Iesha Small
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Exploring education, society, leadership and how to design a meaningful life.

A message for LGBT teachers and our colleagues

Have you ever felt the need to hide a facet of yourself at work? Some teachers who identify as LGBT experience this on a daily basis. I recount my experience to help them here.

On 2nd May 2018 the national conferences were held for LGBTed and BAMEed. The former wishes to build a network of LGBT+ teachers and leaders, empowering them to be authentic in schools, colleges and universities while the latter “is a movement initiated in response to the continual call for intersectionality and diversity in the education sector.”

I wrote a quick thread on Twitter to offer my support to the organisers and delegates as somebody who is part of the demographic for both (yup I’m a one woman quota machine).  My tweets got more attention than I was expecting (I’d been expecting none) so I thought I’d reproduce my comments here in a way that could be easily digested or shared for anybody who isn’t on Twitter or would like to refer to it again.

I have decided to reproduce it unedited. This means that the abbreviations and syntax that make it appropriate for the character restrictions on the medium of Twitter are kept here (for example bc = because, ppl = people, esp = especially).  Each paragraph represents what was originally a new Tweet and they are presented here in the order I originally tweeted them.

My experience as an LGBT educator

As part of the target demographic for both @LGBTedUK and @BAMEedNetwork I’d like to wish both well today. Keep up the good work guys. I also came out to my y10 class last half term bc it was relevant to what we were discussing. So yup. Visibility @ukblackpride*

For the record I’ve been out to colleagues for as long as I’ve worked in schools (2004 onwards) but I’m pretty private and don’t discuss much of my personal life with students.

However, it’s not a secret and I don’t suddenly change the topic if chatting to colleagues and kids are around. When I had an office there were pictures of my partner and our kids and pupils were in and out all the time.

Former students have come to our house and met my family so it’s not a big deal but I’ve not been explicit bc some kids will find any way to derail a lesson and it’s not always appropriate to launch into stuff in the middle of a maths lesson.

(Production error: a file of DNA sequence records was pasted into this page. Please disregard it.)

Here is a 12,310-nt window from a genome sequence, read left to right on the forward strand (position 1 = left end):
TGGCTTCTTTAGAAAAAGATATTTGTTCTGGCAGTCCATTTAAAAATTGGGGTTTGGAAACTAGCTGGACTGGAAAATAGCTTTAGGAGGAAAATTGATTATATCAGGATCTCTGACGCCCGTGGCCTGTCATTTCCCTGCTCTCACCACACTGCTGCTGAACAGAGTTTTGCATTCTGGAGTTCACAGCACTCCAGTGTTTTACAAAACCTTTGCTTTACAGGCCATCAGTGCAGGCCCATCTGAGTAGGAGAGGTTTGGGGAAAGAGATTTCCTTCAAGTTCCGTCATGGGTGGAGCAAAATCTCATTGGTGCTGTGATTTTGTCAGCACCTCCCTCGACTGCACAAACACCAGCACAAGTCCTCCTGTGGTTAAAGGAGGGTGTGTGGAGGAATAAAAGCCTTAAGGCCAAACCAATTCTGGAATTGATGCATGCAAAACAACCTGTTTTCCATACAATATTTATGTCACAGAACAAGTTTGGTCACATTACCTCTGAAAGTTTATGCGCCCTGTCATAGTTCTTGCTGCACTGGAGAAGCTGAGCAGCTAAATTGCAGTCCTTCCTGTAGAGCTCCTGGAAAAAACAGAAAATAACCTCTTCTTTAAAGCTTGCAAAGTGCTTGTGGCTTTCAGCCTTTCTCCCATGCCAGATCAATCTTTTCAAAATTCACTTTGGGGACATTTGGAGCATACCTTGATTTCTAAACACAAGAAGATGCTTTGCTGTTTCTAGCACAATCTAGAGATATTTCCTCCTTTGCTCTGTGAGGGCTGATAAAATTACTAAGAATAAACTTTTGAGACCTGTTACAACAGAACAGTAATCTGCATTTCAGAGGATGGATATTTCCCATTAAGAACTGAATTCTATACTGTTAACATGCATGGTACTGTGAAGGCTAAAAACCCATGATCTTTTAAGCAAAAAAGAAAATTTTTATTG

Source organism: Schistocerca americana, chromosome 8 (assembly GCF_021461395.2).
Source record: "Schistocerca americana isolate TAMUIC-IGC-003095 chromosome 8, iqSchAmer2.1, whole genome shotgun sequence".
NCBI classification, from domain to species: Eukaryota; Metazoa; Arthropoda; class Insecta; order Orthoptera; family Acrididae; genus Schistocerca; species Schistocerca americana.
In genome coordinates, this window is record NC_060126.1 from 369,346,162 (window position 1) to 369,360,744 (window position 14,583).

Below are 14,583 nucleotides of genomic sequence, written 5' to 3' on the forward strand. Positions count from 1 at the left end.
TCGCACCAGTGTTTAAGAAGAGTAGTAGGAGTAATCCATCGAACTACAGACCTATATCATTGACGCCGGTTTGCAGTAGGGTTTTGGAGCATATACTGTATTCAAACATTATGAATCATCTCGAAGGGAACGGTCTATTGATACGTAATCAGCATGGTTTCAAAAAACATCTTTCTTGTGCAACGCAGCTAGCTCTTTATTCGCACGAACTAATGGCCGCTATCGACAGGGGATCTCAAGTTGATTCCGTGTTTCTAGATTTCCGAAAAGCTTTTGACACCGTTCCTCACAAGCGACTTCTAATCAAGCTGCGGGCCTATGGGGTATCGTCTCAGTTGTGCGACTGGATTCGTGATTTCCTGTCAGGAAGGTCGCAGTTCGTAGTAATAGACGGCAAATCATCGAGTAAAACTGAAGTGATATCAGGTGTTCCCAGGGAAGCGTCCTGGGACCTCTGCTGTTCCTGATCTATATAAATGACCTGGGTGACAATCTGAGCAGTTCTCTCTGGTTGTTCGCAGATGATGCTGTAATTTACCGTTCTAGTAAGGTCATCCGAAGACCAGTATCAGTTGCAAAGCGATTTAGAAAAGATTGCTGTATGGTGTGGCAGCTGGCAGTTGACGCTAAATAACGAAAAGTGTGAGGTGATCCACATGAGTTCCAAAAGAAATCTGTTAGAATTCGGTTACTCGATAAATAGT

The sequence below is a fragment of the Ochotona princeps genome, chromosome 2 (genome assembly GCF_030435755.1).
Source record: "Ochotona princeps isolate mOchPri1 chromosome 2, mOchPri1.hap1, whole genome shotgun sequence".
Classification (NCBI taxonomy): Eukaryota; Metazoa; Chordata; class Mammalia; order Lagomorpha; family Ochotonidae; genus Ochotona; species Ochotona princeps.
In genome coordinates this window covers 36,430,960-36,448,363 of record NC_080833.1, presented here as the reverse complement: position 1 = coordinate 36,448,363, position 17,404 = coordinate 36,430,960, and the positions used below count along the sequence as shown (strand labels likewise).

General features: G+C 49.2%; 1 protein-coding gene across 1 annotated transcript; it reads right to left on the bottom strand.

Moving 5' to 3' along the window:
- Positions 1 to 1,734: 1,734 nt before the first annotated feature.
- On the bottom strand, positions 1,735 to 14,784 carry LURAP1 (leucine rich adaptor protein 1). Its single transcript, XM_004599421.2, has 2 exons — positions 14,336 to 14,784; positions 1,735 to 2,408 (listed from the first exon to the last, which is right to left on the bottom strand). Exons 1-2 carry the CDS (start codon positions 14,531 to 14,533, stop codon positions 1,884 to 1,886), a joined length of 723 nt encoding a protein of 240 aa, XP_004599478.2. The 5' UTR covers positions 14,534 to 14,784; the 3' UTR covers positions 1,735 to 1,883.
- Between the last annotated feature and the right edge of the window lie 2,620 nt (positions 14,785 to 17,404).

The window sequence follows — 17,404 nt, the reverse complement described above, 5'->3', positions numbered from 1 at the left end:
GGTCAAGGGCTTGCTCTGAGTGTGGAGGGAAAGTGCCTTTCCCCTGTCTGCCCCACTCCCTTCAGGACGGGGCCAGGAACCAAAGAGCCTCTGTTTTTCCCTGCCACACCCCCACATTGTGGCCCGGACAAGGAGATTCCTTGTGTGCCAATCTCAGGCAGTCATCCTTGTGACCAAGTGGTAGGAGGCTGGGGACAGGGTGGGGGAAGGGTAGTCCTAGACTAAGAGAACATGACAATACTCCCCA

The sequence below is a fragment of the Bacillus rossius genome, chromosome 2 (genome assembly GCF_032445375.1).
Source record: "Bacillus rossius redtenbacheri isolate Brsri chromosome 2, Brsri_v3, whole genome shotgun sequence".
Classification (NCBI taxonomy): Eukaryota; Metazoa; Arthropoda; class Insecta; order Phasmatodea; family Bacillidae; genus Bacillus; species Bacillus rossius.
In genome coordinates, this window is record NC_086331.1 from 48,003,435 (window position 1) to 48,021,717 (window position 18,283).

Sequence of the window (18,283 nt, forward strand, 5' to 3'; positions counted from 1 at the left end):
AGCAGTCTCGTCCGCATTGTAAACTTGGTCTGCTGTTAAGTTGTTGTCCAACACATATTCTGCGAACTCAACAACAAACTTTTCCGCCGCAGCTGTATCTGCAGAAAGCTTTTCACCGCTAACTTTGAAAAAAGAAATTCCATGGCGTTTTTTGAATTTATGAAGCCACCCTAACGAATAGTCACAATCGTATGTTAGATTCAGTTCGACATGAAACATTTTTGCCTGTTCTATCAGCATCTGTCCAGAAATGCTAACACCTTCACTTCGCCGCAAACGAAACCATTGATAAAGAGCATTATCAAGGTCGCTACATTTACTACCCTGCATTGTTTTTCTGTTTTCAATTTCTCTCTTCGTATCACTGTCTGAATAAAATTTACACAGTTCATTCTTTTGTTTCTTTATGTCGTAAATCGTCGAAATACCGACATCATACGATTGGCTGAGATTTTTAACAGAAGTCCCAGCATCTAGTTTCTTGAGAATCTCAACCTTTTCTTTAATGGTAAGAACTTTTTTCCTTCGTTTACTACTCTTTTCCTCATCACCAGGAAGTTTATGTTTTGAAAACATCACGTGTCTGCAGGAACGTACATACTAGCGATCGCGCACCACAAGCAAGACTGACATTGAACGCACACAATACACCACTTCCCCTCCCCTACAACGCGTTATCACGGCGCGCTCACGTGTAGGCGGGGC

Any how, I’ve only explicitly come out to classes twice although if any students could be bothered or cared it would have been easy to work out and I answer truthfully if asked specifically.

What straight teachers don’t realise is that coming out is a continuous process. Class by class. Year by year esp if you aren’t “obviously” LGBT

But year 10 class were great and the girls thought it was smart that I had the benefit of being a mum but that my partner had done the hard work of being pregnant

To follow up on private issue. Obs twitter isn’t private. The point is being able to choose when you decide to reveal something about yourself.

Again it’s a “privilege” I have as somebody not immediately read as being LGBT. Colleagues who “look” LGBT don’t have this choice bc ppl assume and tell them. The points when it’s appropriate for me to come out aren’t planned. They come up in natural convo.

I’m friendly with my classes but also have a professional persona. And my previous years of being closeted taught me how to appear open without actually giving very much about your self away.

So every time a kid asks “are you married?” I could truthfully say “yes” but generally didn’t follow it up with “to a woman though”

If this moment comes up when you are in a room full of 30 or more ppl originally talking about simultaneous equations then colleagues may not feel comfortable outing themselves at that time.

To LGBT colleagues who are not yet out to students please don’t beat yourself up. Do what is safe and right for you. My first time coming out to a class was as a member of SLT in a school I knew would support me. I previously hadn’t felt brave enough to before.

For staff with no/low status in schools – supply, NQTs etc. School leaders must create a climate where they can feel safe being themselves with all classes. This is done via staff known to be straight being vocal in support of LGBT ppl.

Responses

I received some private responses to the above which obviously I won’t reproduce here but I’ve shared a couple some of the public ones from teachers or those who work in the educational sector.

What next?

 

Share this with anybody who you think will benefit. If you are reading this and you don’t identify as LGBT I would like to leave you with the words of Dr Emma Kell, an experienced teacher “What concerns me is that sometimes there’s an assumption that staff who identify as LGBT should take the lead in ensuring inclusivity – we’re all responsible.”

 

Enjoyed reading this blog post? Subscribe for future ones  you’ll also get a free copy of my ‘9 Lessons for unexpected leaders’ pdf.

 

* UK Black Pride “promotes unity and co-operation among all Black people of African, Asian, Caribbean, Middle Eastern and Latin American descent, as well as their friends and families, who identify as Lesbian, Gay, Bisexual or Transgender.”

 

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A message for LGBT teachers and our colleagues